Vision – based on Ezekiel 37: 1-14 And I looked as I led worship and saw the dried and brittle bones of the scattered few before me and there was no life. Too old, too desiccated, too worn out, or lived out ever to be able to stir again. And I wept as I looked and prayed for answers, but my heart told me it was too late; the life had gone. There was acceptance of an unchanging future; the stillness of lethargy and emptiness of spirit. And I looked again and saw my prayers were not to empty air for a breath of God moved among the weary; new energy began to stir; movement was discernible and purpose was born again. And God had shown me, in spite of all my doubts, that hope is never completely dead and there can be new life, even in old bones. © Marjorie Dobson published on Worship Cloud Used with permission.
When language demeans… poem
When language just demeans ones we should love we know that we we have lost our common sense, we leave the lost diminished without care, and hatred permeates the present tense.
And in this moment evil can be felt, while silence is an option to avoid, a voiceless church denies the life of Christ, as neighbours face an unremitting void.
© Andrew Pratt 12/3/2023
Great Budworth Churchyard 8/7/2022
Great Budworth Churchyard 8/7/2022 Andrew Pratt
When strangers are unwelcome – those needing asylum
When strangers are unwelcome When strangers are unwelcome the church’s heart beats slow, the lost who run from danger have nowhere left to go. No words of grace are spoken while, looking on the world, the heart of God is broken: love’s banner tightly furled. The people at our borders who need compassion now, reach out for care and shelter, but rules will not allow these ones to seek asylum: we put up legal walls. Before we’ve even met them we disregard their calls. Then images from scripture speak judgment on the church, and call for clearer thinking as values seize or lurch. The Christ that we would worship would turn the world around, and shake us from our comfort, our certain, solid ground. Then shatter walls and windows and let the church reach out, and not with Psalms and anthems, but anger, let us shout condemning every outrage that demonises life, and break the laws that damage, evoking human strife. Andrew Pratt 30/7/2021 Words © 2021 Stainer & Bell Ltd, London, England firstname.lastname@example.org . Please include any reproduction for local church use on your CCL Licence returns. All wider and any commercial use requires prior application to Stainer & Bell Ltd. Metre: 18.104.22.168 D Tune: AURELIA; KINGS LYNN Inspired by a front page item in the Methodist Recorder 30/7/2021 involving an interview with Rev Inderjit Bhogal.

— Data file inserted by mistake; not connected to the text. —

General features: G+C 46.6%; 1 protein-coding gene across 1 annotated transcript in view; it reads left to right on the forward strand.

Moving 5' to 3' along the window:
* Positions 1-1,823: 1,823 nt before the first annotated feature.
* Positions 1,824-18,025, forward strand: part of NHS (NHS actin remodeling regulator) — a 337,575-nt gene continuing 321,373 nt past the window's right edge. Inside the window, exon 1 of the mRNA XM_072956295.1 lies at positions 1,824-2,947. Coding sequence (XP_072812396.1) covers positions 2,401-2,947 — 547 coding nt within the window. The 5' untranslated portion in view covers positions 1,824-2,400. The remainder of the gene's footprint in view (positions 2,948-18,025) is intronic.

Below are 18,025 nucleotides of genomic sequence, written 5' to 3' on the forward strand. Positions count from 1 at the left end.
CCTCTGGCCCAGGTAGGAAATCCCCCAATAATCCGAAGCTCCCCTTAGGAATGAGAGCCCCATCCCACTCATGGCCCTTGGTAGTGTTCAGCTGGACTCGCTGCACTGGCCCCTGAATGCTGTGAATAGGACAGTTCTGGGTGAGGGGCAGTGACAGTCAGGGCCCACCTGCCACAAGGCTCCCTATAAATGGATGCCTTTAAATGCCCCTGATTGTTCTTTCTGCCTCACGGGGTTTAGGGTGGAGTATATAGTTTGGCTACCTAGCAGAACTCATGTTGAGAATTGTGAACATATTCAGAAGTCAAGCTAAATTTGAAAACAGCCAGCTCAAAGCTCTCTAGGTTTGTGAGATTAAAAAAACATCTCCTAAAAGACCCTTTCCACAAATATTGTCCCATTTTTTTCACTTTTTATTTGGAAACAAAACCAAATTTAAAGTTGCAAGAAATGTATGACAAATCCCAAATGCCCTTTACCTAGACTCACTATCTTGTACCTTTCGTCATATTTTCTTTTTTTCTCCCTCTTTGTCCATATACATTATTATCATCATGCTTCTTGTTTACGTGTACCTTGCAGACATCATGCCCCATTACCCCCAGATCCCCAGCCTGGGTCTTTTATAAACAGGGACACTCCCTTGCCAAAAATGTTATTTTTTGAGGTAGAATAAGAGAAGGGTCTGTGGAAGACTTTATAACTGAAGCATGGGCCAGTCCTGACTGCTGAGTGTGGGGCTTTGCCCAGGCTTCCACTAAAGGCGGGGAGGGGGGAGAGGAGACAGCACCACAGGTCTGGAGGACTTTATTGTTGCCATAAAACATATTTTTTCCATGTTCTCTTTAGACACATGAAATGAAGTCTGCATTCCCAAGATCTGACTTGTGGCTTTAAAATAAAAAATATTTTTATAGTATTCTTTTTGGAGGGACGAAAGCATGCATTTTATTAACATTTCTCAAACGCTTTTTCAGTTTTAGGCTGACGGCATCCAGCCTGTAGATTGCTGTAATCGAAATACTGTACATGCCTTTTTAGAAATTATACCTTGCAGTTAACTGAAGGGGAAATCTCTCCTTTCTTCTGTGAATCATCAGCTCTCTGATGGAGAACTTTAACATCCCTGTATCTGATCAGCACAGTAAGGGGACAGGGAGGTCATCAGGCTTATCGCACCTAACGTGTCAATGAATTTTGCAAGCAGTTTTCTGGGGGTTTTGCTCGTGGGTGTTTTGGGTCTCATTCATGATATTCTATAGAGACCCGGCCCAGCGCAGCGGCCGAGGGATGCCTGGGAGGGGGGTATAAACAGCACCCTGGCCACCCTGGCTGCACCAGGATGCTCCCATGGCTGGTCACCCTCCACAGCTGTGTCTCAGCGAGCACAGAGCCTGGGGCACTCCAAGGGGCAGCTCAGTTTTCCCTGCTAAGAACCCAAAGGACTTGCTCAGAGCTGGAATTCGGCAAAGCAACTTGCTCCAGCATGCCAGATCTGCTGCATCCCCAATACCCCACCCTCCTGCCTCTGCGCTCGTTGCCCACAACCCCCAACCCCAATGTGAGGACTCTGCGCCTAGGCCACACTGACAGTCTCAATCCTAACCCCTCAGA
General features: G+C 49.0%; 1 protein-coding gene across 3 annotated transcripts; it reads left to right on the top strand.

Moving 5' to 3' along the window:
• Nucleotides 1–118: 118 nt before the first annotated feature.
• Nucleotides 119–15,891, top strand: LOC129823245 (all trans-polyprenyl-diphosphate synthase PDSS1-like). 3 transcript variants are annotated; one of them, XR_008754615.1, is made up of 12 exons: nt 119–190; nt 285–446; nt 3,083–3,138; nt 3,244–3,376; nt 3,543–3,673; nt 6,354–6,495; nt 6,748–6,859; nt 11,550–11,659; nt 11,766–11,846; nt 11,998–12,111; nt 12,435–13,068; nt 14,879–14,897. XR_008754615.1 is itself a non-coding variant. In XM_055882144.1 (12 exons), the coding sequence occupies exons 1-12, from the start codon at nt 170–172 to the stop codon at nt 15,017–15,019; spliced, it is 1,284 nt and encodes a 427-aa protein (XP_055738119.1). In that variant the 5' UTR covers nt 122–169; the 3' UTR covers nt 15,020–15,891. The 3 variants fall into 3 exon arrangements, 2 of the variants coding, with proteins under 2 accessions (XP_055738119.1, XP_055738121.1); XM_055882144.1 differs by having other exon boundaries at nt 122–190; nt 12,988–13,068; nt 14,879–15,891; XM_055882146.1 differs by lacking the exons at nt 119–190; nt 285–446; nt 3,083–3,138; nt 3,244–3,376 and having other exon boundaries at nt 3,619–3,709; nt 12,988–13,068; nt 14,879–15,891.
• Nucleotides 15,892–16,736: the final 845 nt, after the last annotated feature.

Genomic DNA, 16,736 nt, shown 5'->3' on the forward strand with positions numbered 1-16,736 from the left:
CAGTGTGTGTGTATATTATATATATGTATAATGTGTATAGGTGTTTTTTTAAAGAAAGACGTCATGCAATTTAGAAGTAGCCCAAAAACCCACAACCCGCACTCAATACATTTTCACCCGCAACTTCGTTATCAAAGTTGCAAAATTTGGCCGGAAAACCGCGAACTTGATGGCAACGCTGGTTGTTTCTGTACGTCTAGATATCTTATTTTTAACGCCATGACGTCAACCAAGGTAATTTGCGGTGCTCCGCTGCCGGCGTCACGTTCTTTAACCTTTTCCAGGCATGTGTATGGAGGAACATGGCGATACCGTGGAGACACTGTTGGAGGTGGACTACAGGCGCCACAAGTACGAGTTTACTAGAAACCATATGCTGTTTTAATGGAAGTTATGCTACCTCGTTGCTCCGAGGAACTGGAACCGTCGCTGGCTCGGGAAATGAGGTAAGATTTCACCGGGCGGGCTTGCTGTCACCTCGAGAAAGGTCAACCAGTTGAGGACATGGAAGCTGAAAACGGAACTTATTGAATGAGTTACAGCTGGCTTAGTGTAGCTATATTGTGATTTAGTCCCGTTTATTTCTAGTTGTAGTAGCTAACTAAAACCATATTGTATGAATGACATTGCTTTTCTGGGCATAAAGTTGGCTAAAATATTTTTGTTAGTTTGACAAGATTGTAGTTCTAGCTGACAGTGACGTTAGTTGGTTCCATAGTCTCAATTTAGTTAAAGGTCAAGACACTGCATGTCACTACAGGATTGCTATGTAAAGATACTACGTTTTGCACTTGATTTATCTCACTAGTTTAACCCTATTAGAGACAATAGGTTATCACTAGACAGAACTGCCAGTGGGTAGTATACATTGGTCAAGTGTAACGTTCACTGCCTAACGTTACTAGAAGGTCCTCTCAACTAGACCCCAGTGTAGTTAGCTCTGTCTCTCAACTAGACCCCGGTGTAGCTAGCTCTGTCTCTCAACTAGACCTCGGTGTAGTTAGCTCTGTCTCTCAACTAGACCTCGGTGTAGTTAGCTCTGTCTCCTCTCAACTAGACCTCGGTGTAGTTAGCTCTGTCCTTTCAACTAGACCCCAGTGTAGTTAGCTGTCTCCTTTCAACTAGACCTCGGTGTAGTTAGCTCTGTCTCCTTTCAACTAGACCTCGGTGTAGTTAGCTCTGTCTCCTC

Lent 3 – Two hymns a Meditation and a Poem
Lent 3 1 Corinthians 1: 18-25 Poem: One Big Question When worldly wisdom and superior knowledge and intellectual snobbery and informed atheism have died the death of earthly flesh and fragile brain, will God be quietly weeping over the waste, even as the cross blazes out its triumphant foolishness? © Marjorie Dobson. This may be used personally or for local worship, but not published elsewhere without permission. John 2: 13-22 We play at church We play at church, one long charade, a trite religious game, and all the time the world goes by, Christ dies again in vain. The down-and-out wish for our tithes, the homeless plead and pray, while we enact our sullen rite, our crass religious play. We watch defenceless ones denied, the ones we should defend, we keep the best place for ourselves, self-righteous to the end. O God forgive our self-deceit, hypocrisy and pride. God, bring us down to dine with you and those we would deride. God, give us hearts of gracious love, to look beyond our greed, to live and love with those you call, at one in hope and need. Andrew E Pratt Words © 2015 Stainer & Bell Ltd, London, England email@example.com . Please include any reproduction for local church use on your CCL Licence returns. All wider and any commercial use requires prior application to Stainer & Bell Ltd. Metre: CM Tune: AULD LANG SYNE Poem: Anger Whip in hand and uncharacteristically angry, Jesus swept through the temple courtyard. Tables were smashed, money scattered; pigeons found freedom in flight and sacrificial animals fled to safety. His voice boomed across the rapidly emptying space – ‘this is desecration! How can strangers worship here in a place over-run with commerce and greed? My Father’s house is for prayer, not for profit! How dare you do this to it?’ And traders huddled in corners and tried to keep their eyes on their vanishing possessions. And priests flocked to witness the devastation and to gather in consultation and to plot their revenge. And strangers came out of the shadows to wonder at the nerve of this man who had said exactly what they wanted to hear, but so powerfully that he was bound to create new enemies for himself. And as Jesus turned to leave, the accused robbers spat at his departure; the opportunists gathered all the loot they could and disappeared into the shadows; and the self-righteous Jewish believers could only ask for proof of authority for his actions. They didn’t like his answer. It was completely unrealistic. But in the end it proved to be true, although not in the way they were expecting. Three days they had succeeded in destroying him, but in three days he was back. Indestructible! © Marjorie Dobson. This may be used personally or for local worship, but not published elsewhere without permission. Our vulnerable God suffered pain and temptation Our vulnerable God suffered pain and temptation, rode lightly to wealth, saw the greedy as flawed. And we, as disciples, who walk in Christ's footsteps are challenged to follow, to love, not defraud. Transparent in action, confronting injustice, upbraiding the rich, while upraising the poor. He called us to welcome the outcast, the homeless, by giving, not taking, by opening each door. Let taxes revalue the lost and discarded, ensuring the powerful will equally share; until all the world is redeemed for all people, until inequality ends as unfair. And now as we look to the world let us value, each person, each neighbour of infinite worth, through sharing and stewardship to lift up the lowly, to raise out of poverty all upon earth. Andrew Pratt Words © 2019 Stainer & Bell Ltd, London, England firstname.lastname@example.org . Please include any reproduction for local church use on your CCL Licence returns. All wider and any commercial use requires prior application to Stainer & Bell Ltd © Stainer & Bell Ltd Metre: 12 11 12 11 Tune: STREETS OF LAREDO; ST CATHERINE’S COURT